The above list of exchanges is far from exhaustive, but it clearly demonstrates the importance that the Government attach to an early resolution of the Kashmir problem.
I am listening carefully to the Minister and, reflecting what the hon. Member for Cirencester and Tewkesbury (Mr. Clifton-Brown) said about the importance of self-determination, is it the Government's policy to encourage the Governments of India and Pakistan to invite the widest possible representation of the Kashmiri people to the talks which I hope will start soon? If there is to be a lasting peace, surely it cannot be imposed; it must be acceptable to the majority of the Kashmiri people.
; Clearly, the participants in talks between the Governments of India and Pakistan must be decided by the two Governments, but, as I have already said, it is part of the British Government's policy that there should be a political process.
For the reasons that I have already given, we welcomed strongly the announcement on 24 November that talks between India and Pakistan will commence early in the new year. We hope that that will mark the beginning of a constructive dialogue to resolve the differences between the two countries which are focused on the Kashmir dispute.
My hon. Friend referred to the United Nations resolutions of 1948 and 1949. Those resolutions, which both India and Pakistan agreed, and which Britain supported, set out the basis for a possible settlement on Kashmir. Regrettably, neither side fully implemented those resolutions and they have, to some extent, been overtaken by events.
The 1972 Simla agreement between India and Pakistan represents the most recent formal agreement of both sides on the handling of their dispute over Kashmir. It envisaged a "final settlement" of the dispute
through bilateral negotiations or by any other peaceful means mutually agreed between them".
As my hon. Friend has said, now is the time for India to enter into meaningful bilateral discussion with Pakistan.
I have heard my hon. Friend say before and I have read in his speech that events have passed by those United Nations resolutions. But does he agree that one of the vital elements in those United Nations resolutions is that Kashmir should become a demilitarised zone? Is not one of the most important things that the tension in that area should be reduced and that we should be asking India and Pakistan to move troops well away from the area?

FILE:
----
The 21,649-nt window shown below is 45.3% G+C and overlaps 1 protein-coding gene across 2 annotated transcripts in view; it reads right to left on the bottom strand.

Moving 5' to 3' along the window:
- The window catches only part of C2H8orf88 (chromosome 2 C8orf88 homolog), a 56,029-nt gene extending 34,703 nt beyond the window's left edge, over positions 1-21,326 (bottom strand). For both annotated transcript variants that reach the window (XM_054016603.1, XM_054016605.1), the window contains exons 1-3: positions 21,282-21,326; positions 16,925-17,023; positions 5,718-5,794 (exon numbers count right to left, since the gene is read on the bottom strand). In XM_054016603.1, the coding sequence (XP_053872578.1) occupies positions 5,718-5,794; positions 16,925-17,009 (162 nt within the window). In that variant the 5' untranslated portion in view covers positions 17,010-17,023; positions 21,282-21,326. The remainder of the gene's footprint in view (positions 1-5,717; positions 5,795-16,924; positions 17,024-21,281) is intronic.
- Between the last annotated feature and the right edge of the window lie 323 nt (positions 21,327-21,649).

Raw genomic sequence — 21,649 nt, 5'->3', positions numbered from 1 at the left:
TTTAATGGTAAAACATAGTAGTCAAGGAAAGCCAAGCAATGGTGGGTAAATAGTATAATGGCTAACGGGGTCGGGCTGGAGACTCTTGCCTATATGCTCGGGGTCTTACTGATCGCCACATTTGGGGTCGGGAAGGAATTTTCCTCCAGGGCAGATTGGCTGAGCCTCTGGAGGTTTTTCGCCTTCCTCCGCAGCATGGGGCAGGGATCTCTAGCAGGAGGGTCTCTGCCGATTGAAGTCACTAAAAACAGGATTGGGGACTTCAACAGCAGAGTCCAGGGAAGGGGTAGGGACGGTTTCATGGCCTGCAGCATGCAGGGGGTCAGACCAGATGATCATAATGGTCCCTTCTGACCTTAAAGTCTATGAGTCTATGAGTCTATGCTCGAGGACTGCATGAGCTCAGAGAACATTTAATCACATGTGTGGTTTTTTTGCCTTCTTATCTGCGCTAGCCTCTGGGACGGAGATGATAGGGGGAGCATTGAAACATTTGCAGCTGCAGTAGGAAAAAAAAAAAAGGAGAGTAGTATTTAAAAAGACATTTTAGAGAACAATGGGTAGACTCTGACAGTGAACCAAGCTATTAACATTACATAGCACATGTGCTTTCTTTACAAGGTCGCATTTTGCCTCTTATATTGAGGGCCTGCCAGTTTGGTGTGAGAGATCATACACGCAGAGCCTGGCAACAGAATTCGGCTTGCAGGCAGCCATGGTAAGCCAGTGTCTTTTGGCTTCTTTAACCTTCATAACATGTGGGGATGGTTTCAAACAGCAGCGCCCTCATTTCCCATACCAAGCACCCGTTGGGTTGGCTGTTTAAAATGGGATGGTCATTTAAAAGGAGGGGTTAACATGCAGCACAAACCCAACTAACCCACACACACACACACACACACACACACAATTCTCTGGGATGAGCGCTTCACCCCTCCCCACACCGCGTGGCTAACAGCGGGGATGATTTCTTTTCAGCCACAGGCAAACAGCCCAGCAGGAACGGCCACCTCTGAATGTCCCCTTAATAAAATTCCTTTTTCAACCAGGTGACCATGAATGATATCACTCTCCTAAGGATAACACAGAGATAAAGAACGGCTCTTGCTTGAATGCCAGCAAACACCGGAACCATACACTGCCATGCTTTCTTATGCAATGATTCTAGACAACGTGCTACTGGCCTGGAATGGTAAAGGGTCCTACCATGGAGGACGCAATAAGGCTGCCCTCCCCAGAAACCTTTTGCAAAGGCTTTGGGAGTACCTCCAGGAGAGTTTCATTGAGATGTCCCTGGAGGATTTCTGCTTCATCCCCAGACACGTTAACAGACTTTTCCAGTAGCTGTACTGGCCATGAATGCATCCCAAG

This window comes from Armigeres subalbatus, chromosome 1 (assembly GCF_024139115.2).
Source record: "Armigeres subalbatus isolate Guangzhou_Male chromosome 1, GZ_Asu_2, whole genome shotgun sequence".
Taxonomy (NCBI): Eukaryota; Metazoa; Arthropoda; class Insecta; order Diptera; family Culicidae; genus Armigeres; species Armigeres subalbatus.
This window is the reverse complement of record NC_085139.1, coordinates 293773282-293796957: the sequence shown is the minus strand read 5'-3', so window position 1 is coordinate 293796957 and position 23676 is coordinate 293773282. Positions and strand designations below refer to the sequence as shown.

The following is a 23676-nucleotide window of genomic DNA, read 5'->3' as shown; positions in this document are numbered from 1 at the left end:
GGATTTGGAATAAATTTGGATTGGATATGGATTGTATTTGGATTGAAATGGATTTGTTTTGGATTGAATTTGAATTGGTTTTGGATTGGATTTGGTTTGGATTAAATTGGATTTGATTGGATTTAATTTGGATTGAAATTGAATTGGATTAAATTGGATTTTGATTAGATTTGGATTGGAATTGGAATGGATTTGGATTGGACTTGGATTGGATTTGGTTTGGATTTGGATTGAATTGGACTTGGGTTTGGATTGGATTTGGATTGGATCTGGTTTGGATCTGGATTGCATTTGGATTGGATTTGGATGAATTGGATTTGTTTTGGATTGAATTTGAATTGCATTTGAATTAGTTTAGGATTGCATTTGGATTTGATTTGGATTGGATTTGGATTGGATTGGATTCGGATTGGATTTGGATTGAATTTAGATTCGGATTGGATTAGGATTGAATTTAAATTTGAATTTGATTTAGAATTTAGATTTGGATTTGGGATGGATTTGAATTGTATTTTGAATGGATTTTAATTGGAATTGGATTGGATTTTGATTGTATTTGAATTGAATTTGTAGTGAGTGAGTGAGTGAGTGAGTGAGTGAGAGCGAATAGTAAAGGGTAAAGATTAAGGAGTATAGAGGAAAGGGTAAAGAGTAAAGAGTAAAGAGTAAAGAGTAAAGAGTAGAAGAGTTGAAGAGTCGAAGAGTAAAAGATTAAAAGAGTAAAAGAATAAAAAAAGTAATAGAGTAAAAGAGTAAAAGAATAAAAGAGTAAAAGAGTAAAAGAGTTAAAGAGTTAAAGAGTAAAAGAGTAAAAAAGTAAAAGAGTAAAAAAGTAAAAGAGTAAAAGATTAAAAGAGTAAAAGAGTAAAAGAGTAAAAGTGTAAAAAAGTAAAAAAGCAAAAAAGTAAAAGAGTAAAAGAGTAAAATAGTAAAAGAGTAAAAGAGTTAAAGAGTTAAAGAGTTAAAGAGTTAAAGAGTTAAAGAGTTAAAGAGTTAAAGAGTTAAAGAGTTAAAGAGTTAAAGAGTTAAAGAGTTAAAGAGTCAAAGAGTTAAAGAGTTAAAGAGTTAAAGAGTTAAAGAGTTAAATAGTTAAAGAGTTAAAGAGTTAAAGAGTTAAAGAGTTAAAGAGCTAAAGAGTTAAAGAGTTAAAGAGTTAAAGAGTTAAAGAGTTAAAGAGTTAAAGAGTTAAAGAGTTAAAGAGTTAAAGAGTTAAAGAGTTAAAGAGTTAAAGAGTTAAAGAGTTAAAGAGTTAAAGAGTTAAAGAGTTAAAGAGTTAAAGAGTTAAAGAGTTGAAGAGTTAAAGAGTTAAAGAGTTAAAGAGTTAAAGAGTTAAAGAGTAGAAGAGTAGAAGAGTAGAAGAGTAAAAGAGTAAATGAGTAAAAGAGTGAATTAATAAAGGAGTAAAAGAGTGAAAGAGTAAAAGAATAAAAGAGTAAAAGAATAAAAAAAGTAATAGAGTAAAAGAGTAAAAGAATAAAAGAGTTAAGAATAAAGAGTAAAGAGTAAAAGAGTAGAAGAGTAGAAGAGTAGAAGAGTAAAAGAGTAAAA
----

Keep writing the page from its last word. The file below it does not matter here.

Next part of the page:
The parties will wish to discuss many matters when they resume discussions in January. What my hon. Friend refers to is no doubt one of them.
I have noted what my hon. Friend said about human rights in Kashmir. I am aware that his concern is shared by others here and outside the House. I am also aware of the reports of the situation in Kashmir which have been published by independent human rights organisations, such as Asia Watch and Amnesty International, and reports that have been produced by Indian human rights groups and the Indian press. There can be no doubt that serious human rights abuses have taken place. We have repeatedly impressed on the Indian Government our concern about abuses by the Indian security forces in Kashmir. We have emphasised the need to respect human rights and the rule of law in confronting terrorism, and the importance of bringing those responsible for wrongdoing to justice.
I am sorry, but I cannot give way again. I must make progress. I have already given way once to each side of the House.
I urge the House not to forget, however, that many abuses in Kashmir are committed by the militants who are fighting against the security forces. Abuse of human rights by terrorists is as unacceptable as by the security forces.